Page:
The Unreliable Narrator: How To Recognize and Create An Unreliable Narrator

Creating an Unreliable Narrator

Creating an unreliable narrator can be a tricky writing device to get right.  You can use an unreliable narrator to create a wonderful work of fiction with multiple levels of truth that compete with each other.  Done well, it takes your reader to new depths within your novel – done badly and it leaves your reader confused and not willing to read more of your work.

For this writing mechanism to be effective, readers must be able to discern more than one level of truth. While your narrator might be an unreliable source of information, it is absolutely essential that you, the writer, understand and eventually reveal the reality behind the misleading words. It is essential for readers to be able to recognize the narrator’s unreliability and the reality that is being hidden.

Sometimes the narrator’s unreliability is made immediately evident. For instance, a story may open with the narrator making a plainly false or delusional claim or admitting to being severely mentally ill. A more dramatic use of the device delays the revelation until near the story’s end. Such a twist ending forces readers to reconsider their point of view and experience of the story.

In fiction, as in life, an unreliable narrator is a character who cannot be trusted. Either from ignorance or self-interest, this narrator speaks with a bias, makes mistakes, or even lies. Part of the pleasure and challenge of these first-person stories is working out the truth and understanding why the narrator is not straightforward.

It also can be a tool a writer uses to create an aura of authenticity in his work.


The Unintentionally Unreliable Narrator

Many stories presented in the first-person point of view are told by a child or an outsider who believes he is telling the complete truth. The reader, though, quickly learns the narrator is not fully aware of the circumstances around them.  For example, the protagonist of J.D. Salinger’s “The Catcher in the Rye,” Holden Caulfield, or Scout, the narrator in Harper Lee’s “To Kill a Mockingbird.”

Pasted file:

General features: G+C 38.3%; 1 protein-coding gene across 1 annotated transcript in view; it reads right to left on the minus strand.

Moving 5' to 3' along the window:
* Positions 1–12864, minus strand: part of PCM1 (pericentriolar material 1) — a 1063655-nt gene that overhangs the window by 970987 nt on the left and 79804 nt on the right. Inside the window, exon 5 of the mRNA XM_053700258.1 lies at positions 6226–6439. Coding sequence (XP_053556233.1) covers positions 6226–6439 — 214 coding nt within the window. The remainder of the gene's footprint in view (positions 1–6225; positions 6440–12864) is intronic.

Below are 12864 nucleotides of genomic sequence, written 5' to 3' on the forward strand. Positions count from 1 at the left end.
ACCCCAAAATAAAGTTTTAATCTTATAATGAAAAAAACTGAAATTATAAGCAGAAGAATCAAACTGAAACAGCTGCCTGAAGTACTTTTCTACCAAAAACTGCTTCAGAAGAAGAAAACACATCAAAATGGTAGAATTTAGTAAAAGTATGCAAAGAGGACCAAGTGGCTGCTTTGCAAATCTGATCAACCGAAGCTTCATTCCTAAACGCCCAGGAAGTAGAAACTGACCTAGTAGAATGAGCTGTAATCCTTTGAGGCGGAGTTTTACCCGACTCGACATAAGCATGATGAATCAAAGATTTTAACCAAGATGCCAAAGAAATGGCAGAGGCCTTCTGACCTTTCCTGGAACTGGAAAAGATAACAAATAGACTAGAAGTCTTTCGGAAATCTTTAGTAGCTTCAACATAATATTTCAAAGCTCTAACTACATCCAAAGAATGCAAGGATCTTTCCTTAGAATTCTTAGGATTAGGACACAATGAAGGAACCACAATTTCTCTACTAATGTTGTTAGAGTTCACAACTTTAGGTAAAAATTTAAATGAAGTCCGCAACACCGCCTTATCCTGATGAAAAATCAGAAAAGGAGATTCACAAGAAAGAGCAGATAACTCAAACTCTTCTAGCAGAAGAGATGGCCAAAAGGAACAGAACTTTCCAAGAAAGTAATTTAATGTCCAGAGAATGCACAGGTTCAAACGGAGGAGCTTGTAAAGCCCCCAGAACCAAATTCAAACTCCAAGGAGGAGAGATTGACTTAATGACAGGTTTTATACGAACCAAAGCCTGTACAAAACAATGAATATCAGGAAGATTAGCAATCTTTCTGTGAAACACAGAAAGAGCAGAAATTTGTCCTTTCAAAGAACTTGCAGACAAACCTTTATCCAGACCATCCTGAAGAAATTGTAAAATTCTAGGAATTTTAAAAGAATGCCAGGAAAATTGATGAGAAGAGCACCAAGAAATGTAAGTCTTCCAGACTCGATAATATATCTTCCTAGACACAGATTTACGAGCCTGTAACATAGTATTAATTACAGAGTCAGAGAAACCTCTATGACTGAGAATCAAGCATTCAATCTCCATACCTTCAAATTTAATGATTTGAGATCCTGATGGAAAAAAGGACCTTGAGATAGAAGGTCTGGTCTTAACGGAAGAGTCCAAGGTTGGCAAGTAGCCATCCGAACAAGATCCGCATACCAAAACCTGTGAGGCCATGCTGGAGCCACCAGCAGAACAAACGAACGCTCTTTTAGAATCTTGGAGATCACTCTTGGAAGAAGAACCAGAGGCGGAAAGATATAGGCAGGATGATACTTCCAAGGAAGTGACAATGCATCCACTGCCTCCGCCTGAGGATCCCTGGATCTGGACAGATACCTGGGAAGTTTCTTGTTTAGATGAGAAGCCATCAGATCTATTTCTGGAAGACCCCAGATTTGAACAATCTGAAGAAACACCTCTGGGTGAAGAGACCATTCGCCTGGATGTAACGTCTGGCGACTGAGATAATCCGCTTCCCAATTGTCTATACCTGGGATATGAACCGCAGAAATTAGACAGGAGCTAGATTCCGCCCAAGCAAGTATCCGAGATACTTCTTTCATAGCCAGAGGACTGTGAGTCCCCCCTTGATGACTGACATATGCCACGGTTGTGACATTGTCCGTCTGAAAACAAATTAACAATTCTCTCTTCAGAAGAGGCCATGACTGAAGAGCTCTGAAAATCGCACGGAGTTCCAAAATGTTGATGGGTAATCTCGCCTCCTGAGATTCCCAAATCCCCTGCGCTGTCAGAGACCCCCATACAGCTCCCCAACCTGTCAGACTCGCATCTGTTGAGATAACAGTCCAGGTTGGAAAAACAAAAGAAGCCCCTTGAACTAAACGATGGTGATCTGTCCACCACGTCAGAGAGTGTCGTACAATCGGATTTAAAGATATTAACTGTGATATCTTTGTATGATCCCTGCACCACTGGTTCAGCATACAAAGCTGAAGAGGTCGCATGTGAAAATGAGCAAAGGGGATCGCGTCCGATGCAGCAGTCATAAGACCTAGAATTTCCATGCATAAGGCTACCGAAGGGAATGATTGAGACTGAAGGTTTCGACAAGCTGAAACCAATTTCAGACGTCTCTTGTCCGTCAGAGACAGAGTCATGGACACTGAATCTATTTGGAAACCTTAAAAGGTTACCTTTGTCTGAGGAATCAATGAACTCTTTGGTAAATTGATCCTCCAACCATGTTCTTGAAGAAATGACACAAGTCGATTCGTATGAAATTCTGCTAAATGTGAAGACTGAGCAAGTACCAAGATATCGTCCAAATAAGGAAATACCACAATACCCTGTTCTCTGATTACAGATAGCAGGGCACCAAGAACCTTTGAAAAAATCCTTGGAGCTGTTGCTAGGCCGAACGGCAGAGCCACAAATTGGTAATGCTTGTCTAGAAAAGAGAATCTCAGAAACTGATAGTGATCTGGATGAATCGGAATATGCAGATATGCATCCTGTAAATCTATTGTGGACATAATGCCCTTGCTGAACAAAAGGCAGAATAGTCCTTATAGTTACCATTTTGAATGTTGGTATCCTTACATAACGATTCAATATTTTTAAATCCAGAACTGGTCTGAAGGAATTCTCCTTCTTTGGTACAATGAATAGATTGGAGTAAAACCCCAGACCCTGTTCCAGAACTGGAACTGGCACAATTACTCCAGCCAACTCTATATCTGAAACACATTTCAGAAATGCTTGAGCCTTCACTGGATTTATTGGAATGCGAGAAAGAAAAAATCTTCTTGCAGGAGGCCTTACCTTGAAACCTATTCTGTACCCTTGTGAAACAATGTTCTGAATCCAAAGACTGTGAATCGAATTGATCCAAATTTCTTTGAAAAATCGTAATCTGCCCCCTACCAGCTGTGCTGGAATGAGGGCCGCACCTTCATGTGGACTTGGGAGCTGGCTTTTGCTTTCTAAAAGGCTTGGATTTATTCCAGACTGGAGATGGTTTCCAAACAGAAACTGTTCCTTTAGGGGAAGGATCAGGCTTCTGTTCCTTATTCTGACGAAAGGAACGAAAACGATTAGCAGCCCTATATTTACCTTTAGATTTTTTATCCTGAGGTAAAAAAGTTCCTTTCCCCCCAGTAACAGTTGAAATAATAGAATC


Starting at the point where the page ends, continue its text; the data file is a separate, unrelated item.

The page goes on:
The unintentionally unreliable narrator invites the reader to think beyond the writing and to become an adult observer. What is really going on in Holden Caulfield’s life? Is he truly the only “non-phony” in a world of liars?  What is Scout really seeing when she describes the behavior of her teachers, classmates, and father?

This device gives the reader insight and perspective into how the narrator views the world.



The Intentionally Unreliable Narrator

While unintentionally unreliable narrators can be endearing and naive, intentionally unreliable narrators often are frightening.  Typically, such characters have sinister motives, ranging from guilt, as in the case of Nabokov’s “Lolita,” to insanity, as in the case of Edgar Allen Poe’s short story “The Tell-Tale Heart.”

Some of the most interesting uses of intentionally unreliable narrators are in the mystery genre. This is most likely because he or she has something to hide.  Such stories are especially intriguing because when they are well done, the reader is completely unaware of the narrator’s true character.


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